Google has been experimenting with driverless cars for several years now, releasing the vehicles onto streets in cities as small as Ann Arbor, Michigan and as large as Los Angeles, California. At the recent Detroit Auto Show, Google also spotlighted a minivan with self-driving sensors and vision systems.
Waymo, the autonomous car company Google spun off as its efforts advanced, has partnered with Fiat Chrysler to develop the driverless cars. The company has also focused on developing a package of self-driving equipment that can be installed on already-existing vehicles. Other Detroit automakers, including General Motors and Ford, also claim to be developing their own driverless vehicle technology – and have made promises to manufacture the results in Michigan.
However, the rise of self-driving vehicles raises a number of legal questions. How will such vehicles be regulated to ensure their safety? What features in a self-driving vehicle should be required, and which should be optional? How will auto insurance companies cover self-driving vehicles? Who is responsible if a self-driving vehicle crashes – or if it causes serious injuries?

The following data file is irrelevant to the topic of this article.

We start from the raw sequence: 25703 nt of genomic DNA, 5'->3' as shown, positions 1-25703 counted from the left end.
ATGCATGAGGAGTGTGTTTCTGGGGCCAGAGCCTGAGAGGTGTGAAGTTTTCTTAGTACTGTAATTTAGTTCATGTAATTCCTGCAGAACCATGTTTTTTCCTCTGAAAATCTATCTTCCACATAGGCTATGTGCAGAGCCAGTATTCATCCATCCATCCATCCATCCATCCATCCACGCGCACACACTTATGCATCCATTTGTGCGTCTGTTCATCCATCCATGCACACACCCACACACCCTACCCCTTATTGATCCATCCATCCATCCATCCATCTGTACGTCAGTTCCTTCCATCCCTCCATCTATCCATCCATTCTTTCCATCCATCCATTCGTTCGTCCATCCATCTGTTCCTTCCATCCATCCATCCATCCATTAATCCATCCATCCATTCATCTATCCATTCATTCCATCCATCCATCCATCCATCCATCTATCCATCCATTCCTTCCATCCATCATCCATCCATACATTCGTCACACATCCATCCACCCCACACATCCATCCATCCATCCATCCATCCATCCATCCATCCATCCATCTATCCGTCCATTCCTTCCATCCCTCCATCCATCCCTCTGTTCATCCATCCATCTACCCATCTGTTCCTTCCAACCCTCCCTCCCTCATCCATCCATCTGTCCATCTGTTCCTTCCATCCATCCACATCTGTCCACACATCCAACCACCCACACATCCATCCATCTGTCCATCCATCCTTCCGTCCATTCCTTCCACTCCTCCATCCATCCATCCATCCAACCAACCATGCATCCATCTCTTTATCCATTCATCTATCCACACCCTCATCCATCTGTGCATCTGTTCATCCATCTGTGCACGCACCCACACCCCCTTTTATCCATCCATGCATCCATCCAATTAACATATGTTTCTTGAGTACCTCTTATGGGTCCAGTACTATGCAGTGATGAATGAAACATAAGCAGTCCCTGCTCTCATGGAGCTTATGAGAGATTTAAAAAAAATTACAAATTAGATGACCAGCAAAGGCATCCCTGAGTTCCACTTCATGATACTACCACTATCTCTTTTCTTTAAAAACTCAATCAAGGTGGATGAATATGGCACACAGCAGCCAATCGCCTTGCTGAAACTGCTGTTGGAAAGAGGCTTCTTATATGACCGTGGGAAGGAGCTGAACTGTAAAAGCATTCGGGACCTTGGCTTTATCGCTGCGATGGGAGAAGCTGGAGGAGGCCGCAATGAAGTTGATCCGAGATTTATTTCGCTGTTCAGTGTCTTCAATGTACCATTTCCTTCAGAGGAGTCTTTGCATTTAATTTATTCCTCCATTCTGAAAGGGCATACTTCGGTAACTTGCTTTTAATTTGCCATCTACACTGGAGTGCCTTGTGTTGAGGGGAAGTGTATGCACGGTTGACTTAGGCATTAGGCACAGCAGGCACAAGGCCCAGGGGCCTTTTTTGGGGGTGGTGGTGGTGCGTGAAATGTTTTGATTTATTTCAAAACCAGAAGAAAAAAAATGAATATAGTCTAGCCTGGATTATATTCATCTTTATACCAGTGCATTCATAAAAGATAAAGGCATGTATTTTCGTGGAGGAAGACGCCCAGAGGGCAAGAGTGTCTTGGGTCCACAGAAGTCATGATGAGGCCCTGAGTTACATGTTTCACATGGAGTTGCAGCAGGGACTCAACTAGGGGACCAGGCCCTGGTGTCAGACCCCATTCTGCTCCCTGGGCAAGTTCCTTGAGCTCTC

Federal guidance on the issue includes a Preliminary Statement of Policy from the NHTSA, and an interpretation from NHTSA of the Federal Motor Vehicle Safety Standards as they might apply to a driverless vehicle, which was undertaken on Google’s request. The Fixing America’s Surface Transportation (FAST) Act, which was signed into law in December 2015, also contains provisions that address certain concerns.
Since 2013, the Texas legislature has considered five separate bills addressing the use of driverless vehicle technology. Four were introduced in the state House and one in the state Senate. Unfortunately, every single bill was held up in committee, meaning none of them ever reached a vote. Texas remains one of several states with no state law addressing driverless vehicles.
Questions about accidents are not mere speculation. To date, Google’s self-driving vehicles have been involved in over a dozen accidents. Although human drivers who crashed into a Google car caused most of these accidents, questions remain as to how bills and liability should be handled, especially in “no-fault” insurance states (where each insured driver typically turns to his or her own policy for coverage first).